C:\Program Files (x86)\Windows Kits\8.1\Assessment and Deployment Kit\Windows Preinstallation Environment\amd64\Media\Boot\bootfix.bin

Once you’ve renamed your bootfix.bin files to bootfix.old. Update your share and have MDT regenerate the ISOs.


Now these ISOs will no longer prompt for the any key.

Clonezilla Still Sucks (beating a dead horse here)

Today I was discussing with a colleague of mine how I still get poorly written and inarticulate hatemail for asserting that Clonezilla is a Joke – and a bad one at that.

I first wrote that article over a year ago and I still stand by the whole premise of not running open source software in any for, non or not for profit enterprise. The free excuse doesn’t cut it anymore here kids, because yes, Microsoft’s imaging tools, ADK and MDT are “free” as in “free taco tote”. Clonezilla is free as in a free feral puppy.

Again – at the expense of beating a dead horse here, I have to unequivocally assert that clonezilla is unfit for human consumption. Understand this: Clonezilla is “free” as in “free three day old taco bueno” which es no bueno. Clonezilla doesn’t create an unattended.xml file for you, MDT does. Clonezilla won’t build an image for you, MDT will. Clonezilla won’t capture that image for you, MDT will. For the sake of berevity, I’ll stop with that but point to three final nails in the coffin of this debate.

Three reasons Clonezilla still sucks:

1 – No support as in NO SUPPORT. The unemployed electronics engineer who wrote this in his mom’s basement can’t help you now.
2 – No Task Sequencing, as in you’re joining to the domain by hand and well, everything else by hand.
3 – No Scripts, as in you’re on you’re own if you want to install drivers, or software dynamically at deploy time.

I have to beat this last point in until it’s made crystal clear; If you have the luxury of six months to write code from scratch to partition, name, join to the domain, provision, update, and reboot, you’re either a millionaire, or unemployed, or both. I am neither, and I doubt you really are, so don’t reinvent the wheel, I promise you, you’re wasting your time and mine writing to me about it.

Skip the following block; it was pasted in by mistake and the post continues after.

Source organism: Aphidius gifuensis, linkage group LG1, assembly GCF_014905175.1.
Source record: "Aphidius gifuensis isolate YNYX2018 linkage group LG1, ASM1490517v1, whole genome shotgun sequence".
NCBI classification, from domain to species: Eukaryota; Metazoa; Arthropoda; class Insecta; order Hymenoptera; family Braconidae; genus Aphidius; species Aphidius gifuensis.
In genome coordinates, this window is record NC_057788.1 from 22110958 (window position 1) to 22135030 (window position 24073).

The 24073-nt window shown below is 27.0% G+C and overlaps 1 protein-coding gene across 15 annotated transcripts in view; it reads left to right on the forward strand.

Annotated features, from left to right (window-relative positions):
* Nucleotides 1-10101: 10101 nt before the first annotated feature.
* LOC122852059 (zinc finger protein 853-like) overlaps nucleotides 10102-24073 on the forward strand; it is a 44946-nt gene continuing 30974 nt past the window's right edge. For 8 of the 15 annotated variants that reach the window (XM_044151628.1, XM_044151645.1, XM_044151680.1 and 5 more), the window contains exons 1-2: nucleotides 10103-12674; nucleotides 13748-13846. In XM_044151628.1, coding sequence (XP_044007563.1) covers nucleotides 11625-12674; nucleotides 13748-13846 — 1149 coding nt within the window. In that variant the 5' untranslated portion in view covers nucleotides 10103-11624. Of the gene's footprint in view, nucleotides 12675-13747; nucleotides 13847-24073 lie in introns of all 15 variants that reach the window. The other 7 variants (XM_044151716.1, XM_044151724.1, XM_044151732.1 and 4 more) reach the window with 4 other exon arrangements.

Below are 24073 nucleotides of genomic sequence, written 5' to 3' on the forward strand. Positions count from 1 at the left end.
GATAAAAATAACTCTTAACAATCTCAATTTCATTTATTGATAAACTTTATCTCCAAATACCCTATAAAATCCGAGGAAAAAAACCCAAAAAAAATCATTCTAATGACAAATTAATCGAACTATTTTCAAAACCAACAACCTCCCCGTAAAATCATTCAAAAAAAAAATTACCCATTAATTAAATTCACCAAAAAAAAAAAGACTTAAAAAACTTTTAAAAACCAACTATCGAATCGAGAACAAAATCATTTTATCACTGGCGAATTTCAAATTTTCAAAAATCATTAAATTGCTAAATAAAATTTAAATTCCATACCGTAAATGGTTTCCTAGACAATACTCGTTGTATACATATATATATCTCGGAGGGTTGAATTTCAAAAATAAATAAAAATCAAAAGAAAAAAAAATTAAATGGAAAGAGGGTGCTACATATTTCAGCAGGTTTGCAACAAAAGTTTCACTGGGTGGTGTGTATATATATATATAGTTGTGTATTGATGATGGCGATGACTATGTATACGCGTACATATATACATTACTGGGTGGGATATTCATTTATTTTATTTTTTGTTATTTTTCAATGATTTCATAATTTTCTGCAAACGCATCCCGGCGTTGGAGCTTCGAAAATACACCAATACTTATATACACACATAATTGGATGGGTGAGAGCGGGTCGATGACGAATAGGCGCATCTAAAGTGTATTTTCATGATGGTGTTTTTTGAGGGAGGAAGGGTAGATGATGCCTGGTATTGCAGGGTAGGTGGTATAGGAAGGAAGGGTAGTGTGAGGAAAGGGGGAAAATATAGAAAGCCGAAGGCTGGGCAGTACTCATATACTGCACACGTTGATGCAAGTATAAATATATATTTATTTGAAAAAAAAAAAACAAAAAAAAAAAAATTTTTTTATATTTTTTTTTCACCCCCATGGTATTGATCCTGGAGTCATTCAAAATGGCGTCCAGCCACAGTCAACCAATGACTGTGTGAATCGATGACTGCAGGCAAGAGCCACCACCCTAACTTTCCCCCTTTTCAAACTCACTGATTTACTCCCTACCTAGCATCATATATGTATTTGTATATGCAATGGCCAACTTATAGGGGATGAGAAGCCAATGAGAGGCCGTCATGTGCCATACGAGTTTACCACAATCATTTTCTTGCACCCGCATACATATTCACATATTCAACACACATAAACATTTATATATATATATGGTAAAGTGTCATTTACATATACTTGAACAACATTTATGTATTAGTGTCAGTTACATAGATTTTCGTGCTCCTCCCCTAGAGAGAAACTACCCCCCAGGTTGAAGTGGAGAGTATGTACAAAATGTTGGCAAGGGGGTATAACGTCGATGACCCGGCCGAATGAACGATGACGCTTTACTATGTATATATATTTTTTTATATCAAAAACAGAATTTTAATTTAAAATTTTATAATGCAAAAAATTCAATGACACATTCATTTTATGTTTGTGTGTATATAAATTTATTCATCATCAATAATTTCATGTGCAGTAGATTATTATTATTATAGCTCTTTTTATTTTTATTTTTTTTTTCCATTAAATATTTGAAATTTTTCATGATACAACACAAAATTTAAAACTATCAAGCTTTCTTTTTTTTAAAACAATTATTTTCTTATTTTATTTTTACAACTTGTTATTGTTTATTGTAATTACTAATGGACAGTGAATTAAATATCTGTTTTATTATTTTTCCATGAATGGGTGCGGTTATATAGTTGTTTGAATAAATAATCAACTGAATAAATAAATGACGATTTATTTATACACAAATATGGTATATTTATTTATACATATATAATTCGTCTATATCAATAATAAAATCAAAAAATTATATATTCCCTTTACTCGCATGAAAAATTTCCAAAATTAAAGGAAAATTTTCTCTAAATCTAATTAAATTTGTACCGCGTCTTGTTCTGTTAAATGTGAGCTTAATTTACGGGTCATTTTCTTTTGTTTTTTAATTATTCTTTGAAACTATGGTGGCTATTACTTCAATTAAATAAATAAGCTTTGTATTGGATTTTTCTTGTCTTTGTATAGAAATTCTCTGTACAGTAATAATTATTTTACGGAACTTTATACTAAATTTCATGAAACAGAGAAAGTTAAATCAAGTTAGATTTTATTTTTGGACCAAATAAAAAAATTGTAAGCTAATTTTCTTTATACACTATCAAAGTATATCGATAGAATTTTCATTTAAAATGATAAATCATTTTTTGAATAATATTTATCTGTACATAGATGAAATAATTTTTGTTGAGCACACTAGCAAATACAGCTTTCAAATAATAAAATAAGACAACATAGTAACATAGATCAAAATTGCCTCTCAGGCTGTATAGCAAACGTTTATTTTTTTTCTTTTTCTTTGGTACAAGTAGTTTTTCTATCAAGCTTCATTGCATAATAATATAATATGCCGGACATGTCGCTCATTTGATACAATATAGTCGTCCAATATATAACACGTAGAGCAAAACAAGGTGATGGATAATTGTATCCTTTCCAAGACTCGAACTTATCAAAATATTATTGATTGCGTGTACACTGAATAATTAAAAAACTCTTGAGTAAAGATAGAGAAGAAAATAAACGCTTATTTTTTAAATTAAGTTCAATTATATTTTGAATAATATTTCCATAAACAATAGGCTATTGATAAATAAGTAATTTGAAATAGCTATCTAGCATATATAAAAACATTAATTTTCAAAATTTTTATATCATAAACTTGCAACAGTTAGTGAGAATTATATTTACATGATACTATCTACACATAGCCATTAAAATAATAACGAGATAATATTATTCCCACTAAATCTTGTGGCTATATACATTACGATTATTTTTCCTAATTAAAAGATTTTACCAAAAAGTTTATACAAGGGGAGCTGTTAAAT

Think I’m wrong? Write me, but please note: I don’t care if you got Clonezilla to do a 1/3 of this with the code you wrote on your poor employer’s dime.

Write Me:

Creating Custom Variables in MDT

Another excellent post from Mr. Johan Arwidmark at Check it out. Make note of the section on property definitions, I get this question from time to time, so alas, if you’re going to create a variable, make sure it’s not one that already exists.

How to Copy Folders in MDT Like a Boss (The Easy Way) !

Yeah, This script is hella cool. Ever need to get MDT to copy folders? Course you do: That’s why you’re here. Instead of writing a separate and new script every time you need a folder copied, just use this script I found last week. It really does make this part easy.


Thanks to this glorious, glorious script courtesy Mr. Michael Petersen’s brilliant site:, You Too Can Copy Folders in MDT Like a Boss! (The Easy Way).

So, since half of what makes building images a pain is that half of what you’re doing is nothing more than copying folders; make it easy. Sometimes, these folders don’t already exist (Bummer)

Here’s what you need. The greatest MDT Folder Copy Script Ever Written:

Then copy the folder to %SCRIPTROOT%\ and rename the folder to whatever, in this case, I am moving a folder of backgrounds for the UseOEMBackground Feature in a Windows 7 image building task sequence.


Copy it to your folder that needs to be copied on your Deployment Share.

Run it from your task sequence by adding a custom step or just copy any step that calls from scriptroot.

To copy an entire folder…

cscript.exe %ScriptRoot%\Folder\CopyFiles.vbs c:\TEST

Simply change C:\Test to whatever folder you need to create in the deployed system, it’s that easy.

Go get some tacos now that half of your image building process has now been automated.

SEE: 2016 Update: